2016 Nobel laureates: who they are and what their contributions are to mankind

History has shown us that often the difference between a useful tool and a deadly weapon lies not in the object itself, but the manner in which it is used. This was the case of Alfred Nobel, a Swedish chemist and engineer who figured out a way to turn nitroglycerin, an unstable and unpredictable explosive, into a safe and controllable compound: dynamite. While revolutionizing the mining, oil and railway industries, it also boosted the armament business into a new, more powerful era. In his last days, regretting the consequences of his invention and his own profit from it, Nobel decided to devote his fortune to a set of prizes for those people who “have conferred the greatest benefit to mankind”. That is how the Nobel Foundation was created, which, together with renown scientific institutions, nominate and award every year outstanding people from all over the world. In this article, we will take a look at the Nobel Laureates of 2016 and the work for which they are recognized.

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Bright News for Pearly Whites

The most common chronic disease in young children is not what you think.  It’s not the viruses that cause constant runny noses or those dreary nights of when a child wakes mom up in the middle of the night and says, “I feel sick.”  Actually, the answer is dental caries, also known as cavities.

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The Future of Research, Healthcare, and Education at the University of Texas System

The vision of William H. McRaven, chancellor of the University of Texas System

Recently, William H. McRaven, Chancellor of the University of Texas (UT) System, spoke to the UT System Board of Regents to outline his vision for the future of the UT system 5, 10, and 20 years from now. During his speech Chancellor McRaven discussed his initiatives to implement what he described as “Quantum Leaps” in the ability of the UT System “to provide the citizens of Texas the very best in higher education, research, and health care.” Continue reading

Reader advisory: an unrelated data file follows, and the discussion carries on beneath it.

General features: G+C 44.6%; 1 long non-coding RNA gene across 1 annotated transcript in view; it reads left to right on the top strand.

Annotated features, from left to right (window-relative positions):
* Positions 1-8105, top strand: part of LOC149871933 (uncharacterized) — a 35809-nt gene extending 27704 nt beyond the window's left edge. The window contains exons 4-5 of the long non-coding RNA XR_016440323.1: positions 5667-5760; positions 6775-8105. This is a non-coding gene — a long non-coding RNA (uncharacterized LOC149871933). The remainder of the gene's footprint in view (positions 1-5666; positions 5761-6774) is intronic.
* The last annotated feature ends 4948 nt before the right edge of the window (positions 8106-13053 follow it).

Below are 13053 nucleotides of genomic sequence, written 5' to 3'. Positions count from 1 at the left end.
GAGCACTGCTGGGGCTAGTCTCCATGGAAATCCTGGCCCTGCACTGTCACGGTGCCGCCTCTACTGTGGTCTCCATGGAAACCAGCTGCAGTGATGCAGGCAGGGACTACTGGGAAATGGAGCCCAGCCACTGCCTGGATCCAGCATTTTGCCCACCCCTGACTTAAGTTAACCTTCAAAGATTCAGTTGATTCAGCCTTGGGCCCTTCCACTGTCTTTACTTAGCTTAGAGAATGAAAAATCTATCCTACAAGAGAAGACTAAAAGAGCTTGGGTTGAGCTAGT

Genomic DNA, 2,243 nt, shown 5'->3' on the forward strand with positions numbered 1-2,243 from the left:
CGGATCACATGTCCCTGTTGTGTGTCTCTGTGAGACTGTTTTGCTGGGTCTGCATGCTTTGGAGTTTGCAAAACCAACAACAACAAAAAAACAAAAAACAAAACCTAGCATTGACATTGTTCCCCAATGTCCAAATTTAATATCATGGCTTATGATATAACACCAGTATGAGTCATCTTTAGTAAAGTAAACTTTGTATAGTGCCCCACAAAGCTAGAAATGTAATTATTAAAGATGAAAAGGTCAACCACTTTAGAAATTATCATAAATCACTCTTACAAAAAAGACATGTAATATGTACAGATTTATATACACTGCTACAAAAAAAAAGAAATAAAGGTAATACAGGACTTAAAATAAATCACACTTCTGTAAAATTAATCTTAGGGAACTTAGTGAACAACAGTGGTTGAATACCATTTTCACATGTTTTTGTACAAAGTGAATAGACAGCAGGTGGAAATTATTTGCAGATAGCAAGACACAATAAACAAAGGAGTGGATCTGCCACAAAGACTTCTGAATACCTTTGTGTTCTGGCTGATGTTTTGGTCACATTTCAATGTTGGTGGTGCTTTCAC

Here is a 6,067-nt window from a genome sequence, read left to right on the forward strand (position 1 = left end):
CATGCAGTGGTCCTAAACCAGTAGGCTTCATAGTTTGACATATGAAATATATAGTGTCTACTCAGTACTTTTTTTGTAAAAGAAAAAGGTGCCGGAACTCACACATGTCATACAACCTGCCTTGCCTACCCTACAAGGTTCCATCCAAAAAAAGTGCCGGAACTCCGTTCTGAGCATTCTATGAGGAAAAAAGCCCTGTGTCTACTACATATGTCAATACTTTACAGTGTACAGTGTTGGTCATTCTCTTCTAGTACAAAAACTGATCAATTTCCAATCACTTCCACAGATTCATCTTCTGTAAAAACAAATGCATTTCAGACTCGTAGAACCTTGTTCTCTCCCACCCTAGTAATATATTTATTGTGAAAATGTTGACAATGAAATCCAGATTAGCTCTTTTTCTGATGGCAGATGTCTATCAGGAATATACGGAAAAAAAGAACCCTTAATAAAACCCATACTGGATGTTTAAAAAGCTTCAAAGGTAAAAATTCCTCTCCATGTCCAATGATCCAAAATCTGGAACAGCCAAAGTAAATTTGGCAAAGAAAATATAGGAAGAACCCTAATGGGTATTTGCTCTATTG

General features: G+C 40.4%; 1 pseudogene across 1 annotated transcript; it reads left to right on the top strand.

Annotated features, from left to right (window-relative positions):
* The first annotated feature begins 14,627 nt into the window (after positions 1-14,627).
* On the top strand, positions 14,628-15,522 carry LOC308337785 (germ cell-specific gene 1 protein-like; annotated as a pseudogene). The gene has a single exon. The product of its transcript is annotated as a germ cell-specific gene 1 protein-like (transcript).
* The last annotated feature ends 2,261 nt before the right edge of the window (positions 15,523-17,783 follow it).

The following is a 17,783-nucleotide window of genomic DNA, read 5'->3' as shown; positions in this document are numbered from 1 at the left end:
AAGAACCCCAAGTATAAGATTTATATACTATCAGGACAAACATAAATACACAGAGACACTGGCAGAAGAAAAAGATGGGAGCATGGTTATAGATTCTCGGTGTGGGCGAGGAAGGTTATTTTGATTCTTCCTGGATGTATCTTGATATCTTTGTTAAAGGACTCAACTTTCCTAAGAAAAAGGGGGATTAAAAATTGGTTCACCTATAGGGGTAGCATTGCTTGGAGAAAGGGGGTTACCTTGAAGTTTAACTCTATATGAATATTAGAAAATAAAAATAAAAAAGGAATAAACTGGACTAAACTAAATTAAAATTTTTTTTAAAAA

The 21st Century Cures Act: What Is It And How Does It Affect Scientific Research?

The House of Representatives approved the 21st Century Cures Act on July 10th, 2015. The bill, which was drafted by the Energy and Commerce Committee in the House of Representatives, hopes to “accelerate the discovery, development, and delivery of life saving and life improving therapies, and transform the quest for faster cures”. There are around 10,000 diseases and conditions currently known, however, there are only cures and treatments for 500 of them. Furthermore, it can often take decades for new discoveries to be translated into therapies for patients. Thus, the 21st Century Cures Act aims to solve these current problems in the biomedical research field by improving certain aspects of how the National Institute of Health (NIH), Food and Drug Administration (FDA), and Centers for Disease Control and Prevention (CDC) operate.

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The 2015 Nobel Prize-Recognizing the Global Impact of Science

On October 5th, 2015 the Nobel Prize for Physiology or Medicine was awarded to William C. Campbell and Satoshi Omura for “their discoveries concerning a novel therapy against infections caused by roundworm parasites” and awarded to Youyou Tu for “her discoveries concerning a novel therapy against Malaria”. These three scientists were instrumental in identifying the compounds now used as standard of care for many parasitic diseases.

The winners of the Nobel Prize in Physiology or Medicine. Picture from nobelprize.org

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